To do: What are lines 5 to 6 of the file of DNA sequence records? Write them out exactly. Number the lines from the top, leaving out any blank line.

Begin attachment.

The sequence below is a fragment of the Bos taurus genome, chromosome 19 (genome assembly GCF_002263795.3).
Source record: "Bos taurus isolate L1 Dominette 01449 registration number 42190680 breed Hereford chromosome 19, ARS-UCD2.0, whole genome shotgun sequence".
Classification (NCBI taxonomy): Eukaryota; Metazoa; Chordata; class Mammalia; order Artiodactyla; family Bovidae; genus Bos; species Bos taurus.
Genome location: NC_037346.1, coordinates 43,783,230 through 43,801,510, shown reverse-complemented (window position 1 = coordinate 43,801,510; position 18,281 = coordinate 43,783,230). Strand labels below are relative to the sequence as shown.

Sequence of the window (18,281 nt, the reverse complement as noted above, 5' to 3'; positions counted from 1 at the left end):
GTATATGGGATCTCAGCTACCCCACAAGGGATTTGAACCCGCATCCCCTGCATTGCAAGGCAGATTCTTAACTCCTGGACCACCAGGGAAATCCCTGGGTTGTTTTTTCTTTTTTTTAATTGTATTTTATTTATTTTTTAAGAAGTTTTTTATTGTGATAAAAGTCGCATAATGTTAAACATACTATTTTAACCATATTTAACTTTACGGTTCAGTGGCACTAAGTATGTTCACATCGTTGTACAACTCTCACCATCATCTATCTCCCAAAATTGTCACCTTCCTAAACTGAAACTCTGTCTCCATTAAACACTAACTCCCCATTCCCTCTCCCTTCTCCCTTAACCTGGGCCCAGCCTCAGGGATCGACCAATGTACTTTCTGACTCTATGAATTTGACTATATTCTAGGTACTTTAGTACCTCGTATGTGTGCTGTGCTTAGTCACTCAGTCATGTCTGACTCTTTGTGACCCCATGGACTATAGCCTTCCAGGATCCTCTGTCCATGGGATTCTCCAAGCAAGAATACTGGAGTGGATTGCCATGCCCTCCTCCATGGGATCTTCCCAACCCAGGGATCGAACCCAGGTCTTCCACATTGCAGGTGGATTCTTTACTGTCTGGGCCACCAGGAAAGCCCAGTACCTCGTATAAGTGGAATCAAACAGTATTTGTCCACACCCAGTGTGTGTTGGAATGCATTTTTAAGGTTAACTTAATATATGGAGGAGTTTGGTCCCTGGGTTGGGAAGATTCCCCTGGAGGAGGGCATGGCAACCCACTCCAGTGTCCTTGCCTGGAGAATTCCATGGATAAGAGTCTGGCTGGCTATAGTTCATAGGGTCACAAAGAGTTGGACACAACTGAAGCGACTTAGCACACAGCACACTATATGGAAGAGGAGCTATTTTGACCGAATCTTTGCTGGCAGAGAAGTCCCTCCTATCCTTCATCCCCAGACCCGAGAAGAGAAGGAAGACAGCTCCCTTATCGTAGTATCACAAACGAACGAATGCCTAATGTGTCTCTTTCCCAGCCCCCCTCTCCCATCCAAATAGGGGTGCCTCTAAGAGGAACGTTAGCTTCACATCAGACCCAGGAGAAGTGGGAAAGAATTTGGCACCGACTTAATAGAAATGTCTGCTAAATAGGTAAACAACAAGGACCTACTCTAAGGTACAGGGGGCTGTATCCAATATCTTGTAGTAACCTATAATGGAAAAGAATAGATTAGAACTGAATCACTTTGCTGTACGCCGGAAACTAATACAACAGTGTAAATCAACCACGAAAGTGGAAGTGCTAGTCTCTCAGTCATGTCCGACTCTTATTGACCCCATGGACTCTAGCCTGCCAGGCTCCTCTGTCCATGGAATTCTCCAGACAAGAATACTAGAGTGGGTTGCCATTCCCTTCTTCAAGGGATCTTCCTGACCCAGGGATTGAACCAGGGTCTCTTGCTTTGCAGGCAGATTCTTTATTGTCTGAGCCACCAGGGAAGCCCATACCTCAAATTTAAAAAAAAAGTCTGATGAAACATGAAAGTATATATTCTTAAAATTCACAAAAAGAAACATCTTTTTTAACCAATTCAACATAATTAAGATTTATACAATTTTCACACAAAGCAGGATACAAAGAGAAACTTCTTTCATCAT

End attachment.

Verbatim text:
Sequence of the window (18,281 nt, the reverse complement as noted above, 5' to 3'; positions counted from 1 at the left end):
GTATATGGGATCTCAGCTACCCCACAAGGGATTTGAACCCGCATCCCCTGCATTGCAAGGCAGATTCTTAACTCCTGGACCACCAGGGAAATCCCTGGGTTGTTTTTTCTTTTTTTTAATTGTATTTTATTTATTTTTTAAGAAGTTTTTTATTGTGATAAAAGTCGCATAATGTTAAACATACTATTTTAACCATATTTAACTTTACGGTTCAGTGGCACTAAGTATGTTCACATCGTTGTACAACTCTCACCATCATCTATCTCCCAAAATTGTCACCTTCCTAAACTGAAACTCTGTCTCCATTAAACACTAACTCCCCATTCCCTCTCCCTTCTCCCTTAACCTGGGCCCAGCCTCAGGGATCGACCAATGTACTTTCTGACTCTATGAATTTGACTATATTCTAGGTACTTTAGTACCTCGTATGTGTGCTGTGCTTAGTCACTCAGTCATGTCTGACTCTTTGTGACCCCATGGACTATAGCCTTCCAGGATCCTCTGTCCATGGGATTCTCCAAGCAAGAATACTGGAGTGGATTGCCATGCCCTCCTCCATGGGATCTTCCCAACCCAGGGATCGAACCCAGGTCTTCCACATTGCAGGTGGATTCTTTACTGTCTGGGCCACCAGGAAAGCCCAGTACCTCGTATAAGTGGAATCAAACAGTATTTGTCCACACCCAGTGTGTGTTGGAATGCATTTTTAAGGTTAACTTAATATATGGAGGAGTTTGGTCCCTGGGTTGGGAAGATTCCCCTGGAGGAGGGCATGGCAACCCACTCCAGTGTCCTTGCCTGGAGAATTCCATGGATAAGAGTCTGGCTGGCTATAGTTCATAGGGTCACAAAGAGTTGGACACAACTGAAGCGACTTAGCACACAGCACACTATATGGAAGAGGAGCTATTTTGACCGAATCTTTGCTGGCAGAGAAGTCCCTCCTATCCTTCATCCCCAGACCCGAGAAGAGAAGGAAGACAGCTCCCTTATCGTAGTATCACAAACGAACGAATGCCTAATGTGTCTCTTTCCCAGCCCCCCTCTCCCATCCAAATAGGGGTGCCTCTAAGAGGAACGTTAGCTTCACATCAGACCCAGGAGAAGTGGGAAAGAATTTGGCACCGACTTAATAGAAATGTCTGCTAAATAGGTAAACAACAAGGACCTACTCTAAGGTACAGGGGGCTGTATCCAATATCTTGTAGTAACCTATAATGGAAAAGAATAGATTAGAACTGAATCACTTTGCTGTACGCCGGAAACTAATACAACAGTGTAAATCAACCACGAAAGTGGAAGTGCTAGTCTCTCAGTCATGTCCGACTCTTATTGACCCCATGGACTCTAGCCTGCCAGGCTCCTCTGTCCATGGAATTCTCCAGACAAGAATACTAGAGTGGGTTGCCATTCCCTTCTTCAAGGGATCTTCCTGACCCAGGGATTGAACCAGGGTCTCTTGCTTTGCAGGCAGATTCTTTATTGTCTGAGCCACCAGGGAAGCCCATACCTCAAATTTAAAAAAAAAGTCTGATGAAACATGAAAGTATATATTCTTAAAATTCACAAAAAGAAACATCTTTTTTAACCAATTCAACATAATTAAGATTTATACAATTTTCACACAAAGCAGGATACAAAGAGAAACTTCTTTCATCAT